To many of the anglers of the Eastern Sierra, Tim Alpers is a name that is synonymous with huge, trophy-size trout. For decades, the scenic Alpers Owens River Ranch produced world-class trout from its hatchery along the breathtaking flanks of the Sierra Nevada Mountains. While he is most known for his contributions to local fisheries, Tim has greatly influenced the region as a Mono County supervisor, author and advocate of the outdoors.
The beginning of the Alpers trout story is deeply rooted within the family cattle ranch, which is located seven miles northeast of Mammoth Lakes at the spring-fed headwaters of the majestic Owens River. Tim’s grandparents first farmed fish during the 1920s, but it wasn’t until the 1970s that Tim and his father developed the Alpers Owens River Ranch trout hatchery.
By the 1980s, Tim was stocking waters throughout the Eastern Sierra with legendary Alpers trout. Alpers trout rapidly gained notoriety and the fish provided many unforgettable moments to anglers in the Eastern Sierra over the next several decades.
What is an Alpers Trout?
When Tim and his father first began to develop the fish hatchery they had one goal—to produce hatchery trout that looked, lived and fought like a native trout. After diligently searching across the West, Tim found the stock he was looking for. The trout were introduced to the clean, spring-fed waters of the Alpers ranch, and Eastern Sierra history was made.
Alpers trout, also known as just plain “Alpers”, are a type of hybridized rainbow trout that were bred for ideal traits for fish farming. The fish are triploid, meaning they have three pairs of chromosomes instead of two due to crossed genes. Triploid trout still retain all the physical characteristics of normal trout, but because of this mutation the trout cannot reproduce, eliminating crossbreeding with native fish.
Tim reared the trout in open pools with moving water, both crucial factors in the growth of strong and healthy stock. In these perfect conditions, the fish fully developed their primeval feeding instincts by supplementing their diet with natural prey such as worms, flies, and grasshoppers. Three years in this environment saw Alpers trout at trophy sizes with energy and health to rival their wild cousins. Alpers trout rapidly gained notoriety and the fish provided many unforgettable moments to anglers in the Eastern Sierra over the next several decades.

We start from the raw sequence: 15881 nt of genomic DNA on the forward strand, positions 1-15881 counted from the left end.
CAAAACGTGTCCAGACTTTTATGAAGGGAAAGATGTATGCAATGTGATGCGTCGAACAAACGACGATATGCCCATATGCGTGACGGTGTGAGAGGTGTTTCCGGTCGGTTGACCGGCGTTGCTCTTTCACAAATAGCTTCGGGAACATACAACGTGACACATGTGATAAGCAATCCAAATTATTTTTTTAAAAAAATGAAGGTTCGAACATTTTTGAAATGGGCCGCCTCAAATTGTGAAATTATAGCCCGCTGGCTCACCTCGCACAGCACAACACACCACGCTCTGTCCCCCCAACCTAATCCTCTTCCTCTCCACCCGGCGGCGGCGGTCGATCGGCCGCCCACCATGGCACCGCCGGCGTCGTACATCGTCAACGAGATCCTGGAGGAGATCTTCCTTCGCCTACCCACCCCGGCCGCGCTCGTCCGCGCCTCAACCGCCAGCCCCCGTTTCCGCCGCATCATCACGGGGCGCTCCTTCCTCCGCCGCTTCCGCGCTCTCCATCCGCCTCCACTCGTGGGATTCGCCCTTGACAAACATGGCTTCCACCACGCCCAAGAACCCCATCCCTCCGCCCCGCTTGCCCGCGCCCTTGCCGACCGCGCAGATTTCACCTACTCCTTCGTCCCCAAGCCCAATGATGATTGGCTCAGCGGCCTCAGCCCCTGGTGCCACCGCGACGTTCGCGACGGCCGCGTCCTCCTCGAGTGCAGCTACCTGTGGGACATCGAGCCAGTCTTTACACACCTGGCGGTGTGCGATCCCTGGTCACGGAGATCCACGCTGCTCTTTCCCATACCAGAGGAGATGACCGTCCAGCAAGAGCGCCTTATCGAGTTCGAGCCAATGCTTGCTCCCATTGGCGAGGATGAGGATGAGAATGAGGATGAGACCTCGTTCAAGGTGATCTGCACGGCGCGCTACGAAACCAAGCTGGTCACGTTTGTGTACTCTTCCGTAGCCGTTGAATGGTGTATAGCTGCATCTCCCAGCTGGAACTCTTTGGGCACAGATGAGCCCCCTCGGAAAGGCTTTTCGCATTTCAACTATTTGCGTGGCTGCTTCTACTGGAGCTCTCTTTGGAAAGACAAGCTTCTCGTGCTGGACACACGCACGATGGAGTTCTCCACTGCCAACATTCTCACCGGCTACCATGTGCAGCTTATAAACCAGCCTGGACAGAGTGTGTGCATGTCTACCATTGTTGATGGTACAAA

Stocking and Eating of Alpers Trout
Tim was a familiar face at many of the local fishing holes around Mammoth Lakes and his large tanker truck meant one thing to anglers—big fish! The majority of Alpers trout released were three-to five-pound fish, although 12-to 15-pound super-trout were also placed into many water bodies. From the Mammoth Lakes Basin above town to the waters of Orange County, generations of California anglers have had the chance to land an Alpers.
Alpers trout are renowned for their pink flesh, which some say rivals salmon in taste and texture. The trout’s firm, dense flesh that made them ideal for dining was another product of the natural ponds in which they were reared. By rearing the fish in natural ponds, the trout developed a For many years the fish were prepared not only by anglers in rustic fishing cabins, but also by award-winning chefs at fine restaurants throughout the Eastern Sierra.
End of an Era
In 2007, Tim and his sister decided to sell the Alpers Owens River Ranch, ending a 101-year family legacy at the headwaters of the Owens River. The sale was not the end of the now world-famous Alpers trout, however. Nearby Conway Ranch hatchery began raising the Alpers line of fish. This surrogate arrangement lasted for a few years until Tim, “the reigning king of fisheries”, decided to hang up his rubber boots for good in 2012.
After retiring from his post as a four-term county supervisor in 2016, Tim began writing a series of books. His first book, My Sphere of Influence
, describes his early career as a basketball coach and is currently available for purchase
with all proceeds supporting the local boosters club.
Watch this Mammoth Lakes tale about one Alpers trout that became a Mammoth Lakes legend and may still be out there today!